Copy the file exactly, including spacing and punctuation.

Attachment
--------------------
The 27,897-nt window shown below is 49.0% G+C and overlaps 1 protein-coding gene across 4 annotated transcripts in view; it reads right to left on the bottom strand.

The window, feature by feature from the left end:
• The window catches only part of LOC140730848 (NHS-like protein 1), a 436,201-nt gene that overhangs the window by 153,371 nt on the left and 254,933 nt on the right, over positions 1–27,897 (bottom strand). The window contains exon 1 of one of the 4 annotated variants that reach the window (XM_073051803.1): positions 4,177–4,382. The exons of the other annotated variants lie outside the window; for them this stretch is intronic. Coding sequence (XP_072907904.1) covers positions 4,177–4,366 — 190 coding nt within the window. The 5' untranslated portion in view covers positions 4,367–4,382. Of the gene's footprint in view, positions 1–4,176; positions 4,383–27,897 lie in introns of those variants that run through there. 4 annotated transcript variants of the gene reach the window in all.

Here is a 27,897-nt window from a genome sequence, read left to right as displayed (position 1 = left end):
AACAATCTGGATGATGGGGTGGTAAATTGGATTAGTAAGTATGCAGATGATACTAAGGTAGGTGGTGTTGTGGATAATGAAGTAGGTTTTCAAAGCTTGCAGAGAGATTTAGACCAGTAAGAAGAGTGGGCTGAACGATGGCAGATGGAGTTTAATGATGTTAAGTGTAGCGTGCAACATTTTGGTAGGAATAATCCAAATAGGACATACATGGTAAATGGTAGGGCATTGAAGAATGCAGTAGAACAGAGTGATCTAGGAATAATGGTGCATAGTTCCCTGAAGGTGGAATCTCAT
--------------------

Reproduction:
The 27,897-nt window shown below is 49.0% G+C and overlaps 1 protein-coding gene across 4 annotated transcripts in view; it reads right to left on the bottom strand.

The window, feature by feature from the left end:
• The window catches only part of LOC140730848 (NHS-like protein 1), a 436,201-nt gene that overhangs the window by 153,371 nt on the left and 254,933 nt on the right, over positions 1–27,897 (bottom strand). The window contains exon 1 of one of the 4 annotated variants that reach the window (XM_073051803.1): positions 4,177–4,382. The exons of the other annotated variants lie outside the window; for them this stretch is intronic. Coding sequence (XP_072907904.1) covers positions 4,177–4,366 — 190 coding nt within the window. The 5' untranslated portion in view covers positions 4,367–4,382. Of the gene's footprint in view, positions 1–4,176; positions 4,383–27,897 lie in introns of those variants that run through there. 4 annotated transcript variants of the gene reach the window in all.

Here is a 27,897-nt window from a genome sequence, read left to right as displayed (position 1 = left end):
AACAATCTGGATGATGGGGTGGTAAATTGGATTAGTAAGTATGCAGATGATACTAAGGTAGGTGGTGTTGTGGATAATGAAGTAGGTTTTCAAAGCTTGCAGAGAGATTTAGACCAGTAAGAAGAGTGGGCTGAACGATGGCAGATGGAGTTTAATGATGTTAAGTGTAGCGTGCAACATTTTGGTAGGAATAATCCAAATAGGACATACATGGTAAATGGTAGGGCATTGAAGAATGCAGTAGAACAGAGTGATCTAGGAATAATGGTGCATAGTTCCCTGAAGGTGGAATCTCAT